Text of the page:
The health insurers may lose their anti-trust exemption. Treachery has a price.

When the health insurers’ lobby double-crossed the Administration and the Hill Dems by releasing the silly PwC report claiming that heath reform would made premiums soar, my thoughts turned at once to revenge.  I wondered whether there was some provision in the bill that could be taken out, or some provision not in the bill that could be included, to demonstrate that treachery has a price.  But I didn’t seriously believe that anything along those lines would actually happen.

It’s not yet certain that I was wrong, but it’s starting to look that way, and at a much more radical level than I could have dreamed.   Both the House and the Senate are moving to remove the industry’s anti-trust exemption.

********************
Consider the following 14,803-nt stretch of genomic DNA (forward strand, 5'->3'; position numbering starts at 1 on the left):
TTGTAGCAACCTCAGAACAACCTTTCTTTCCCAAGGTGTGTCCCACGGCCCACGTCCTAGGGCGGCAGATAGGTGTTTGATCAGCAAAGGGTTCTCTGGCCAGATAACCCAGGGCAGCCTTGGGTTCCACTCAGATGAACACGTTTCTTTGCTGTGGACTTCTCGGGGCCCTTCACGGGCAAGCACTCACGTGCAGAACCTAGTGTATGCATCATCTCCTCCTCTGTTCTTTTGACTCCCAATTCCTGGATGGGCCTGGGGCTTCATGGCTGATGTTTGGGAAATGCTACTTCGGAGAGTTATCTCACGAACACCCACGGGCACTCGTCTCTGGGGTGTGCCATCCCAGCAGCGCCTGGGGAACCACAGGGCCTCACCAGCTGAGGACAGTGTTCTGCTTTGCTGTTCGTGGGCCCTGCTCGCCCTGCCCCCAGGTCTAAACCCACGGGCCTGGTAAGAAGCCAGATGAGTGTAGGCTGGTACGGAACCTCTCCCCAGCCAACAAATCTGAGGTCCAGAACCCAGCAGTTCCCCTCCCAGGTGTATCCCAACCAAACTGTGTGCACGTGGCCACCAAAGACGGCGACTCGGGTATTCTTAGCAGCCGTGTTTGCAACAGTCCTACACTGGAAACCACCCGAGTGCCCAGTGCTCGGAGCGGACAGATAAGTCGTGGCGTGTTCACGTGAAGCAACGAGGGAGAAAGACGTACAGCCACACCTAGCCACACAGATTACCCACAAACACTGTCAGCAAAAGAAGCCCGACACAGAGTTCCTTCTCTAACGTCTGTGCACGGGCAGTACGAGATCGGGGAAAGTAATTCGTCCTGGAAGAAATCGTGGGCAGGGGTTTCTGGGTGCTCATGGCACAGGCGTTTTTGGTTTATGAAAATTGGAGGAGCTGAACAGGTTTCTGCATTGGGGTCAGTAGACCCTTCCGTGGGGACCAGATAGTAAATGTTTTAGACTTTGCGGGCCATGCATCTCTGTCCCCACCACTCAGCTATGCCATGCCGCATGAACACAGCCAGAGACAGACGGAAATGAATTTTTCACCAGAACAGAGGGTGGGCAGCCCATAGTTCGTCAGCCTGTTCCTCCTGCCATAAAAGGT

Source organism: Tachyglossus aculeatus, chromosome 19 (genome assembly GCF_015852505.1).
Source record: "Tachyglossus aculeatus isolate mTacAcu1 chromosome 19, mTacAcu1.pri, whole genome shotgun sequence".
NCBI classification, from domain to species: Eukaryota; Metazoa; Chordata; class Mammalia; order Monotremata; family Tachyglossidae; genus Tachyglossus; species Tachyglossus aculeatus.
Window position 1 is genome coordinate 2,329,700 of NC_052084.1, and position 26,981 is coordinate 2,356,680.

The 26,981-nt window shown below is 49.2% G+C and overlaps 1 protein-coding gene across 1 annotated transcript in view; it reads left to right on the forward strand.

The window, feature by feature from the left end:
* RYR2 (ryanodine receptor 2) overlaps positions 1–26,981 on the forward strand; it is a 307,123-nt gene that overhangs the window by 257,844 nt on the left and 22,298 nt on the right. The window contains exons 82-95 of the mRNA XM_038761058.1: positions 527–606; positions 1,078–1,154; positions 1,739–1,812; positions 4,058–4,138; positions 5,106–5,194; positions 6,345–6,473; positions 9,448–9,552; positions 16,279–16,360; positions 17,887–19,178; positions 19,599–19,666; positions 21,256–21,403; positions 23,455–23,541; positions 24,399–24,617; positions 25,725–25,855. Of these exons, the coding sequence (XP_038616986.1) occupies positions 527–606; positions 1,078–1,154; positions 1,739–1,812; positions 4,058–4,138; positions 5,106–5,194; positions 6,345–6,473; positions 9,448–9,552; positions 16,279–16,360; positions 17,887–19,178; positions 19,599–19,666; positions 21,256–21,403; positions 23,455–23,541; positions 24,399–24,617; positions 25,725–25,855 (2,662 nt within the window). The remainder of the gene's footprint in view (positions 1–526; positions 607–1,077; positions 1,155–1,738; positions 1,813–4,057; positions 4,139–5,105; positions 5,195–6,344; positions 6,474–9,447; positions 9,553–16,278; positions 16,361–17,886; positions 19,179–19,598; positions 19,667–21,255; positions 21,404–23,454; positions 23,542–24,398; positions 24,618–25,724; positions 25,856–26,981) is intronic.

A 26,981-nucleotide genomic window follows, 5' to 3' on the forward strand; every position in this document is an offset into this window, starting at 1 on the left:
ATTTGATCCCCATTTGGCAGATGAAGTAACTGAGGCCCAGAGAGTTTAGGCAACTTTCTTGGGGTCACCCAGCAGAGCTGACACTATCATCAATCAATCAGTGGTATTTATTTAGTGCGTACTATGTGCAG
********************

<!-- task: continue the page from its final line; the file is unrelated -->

Of course there’s no way to tell at a distance whether this is for real, or just a move to put AHIP on notice.  In either case, it’s a good start, and something to ponder for those who think that Obama’s butter-wouldn’t-melt-in-my-mouth demeanor means that he doesn’t know when and how to get mean.

Oh, and as far as I can tell getting rid of the exemption would be good policy.

Author: Mark Kleiman

Professor of Public Policy at the NYU Marron Institute for Urban Management and editor of the Journal of Drug Policy Analysis. Teaches about the methods of policy analysis about drug abuse control and crime control policy, working out the implications of two principles: that swift and certain sanctions don't have to be severe to be effective, and that well-designed threats usually don't have to be carried out. Books: Drugs and Drug Policy: What Everyone Needs to Know (with Jonathan Caulkins and Angela Hawken) When Brute Force Fails: How to Have Less Crime and Less Punishment (Princeton, 2009; named one of the "books of the year" by The Economist Against Excess: Drug Policy for Results (Basic, 1993) Marijuana: Costs of Abuse, Costs of Control (Greenwood, 1989) UCLA Homepage Curriculum Vitae Contact: Markarkleiman-at-gmail.com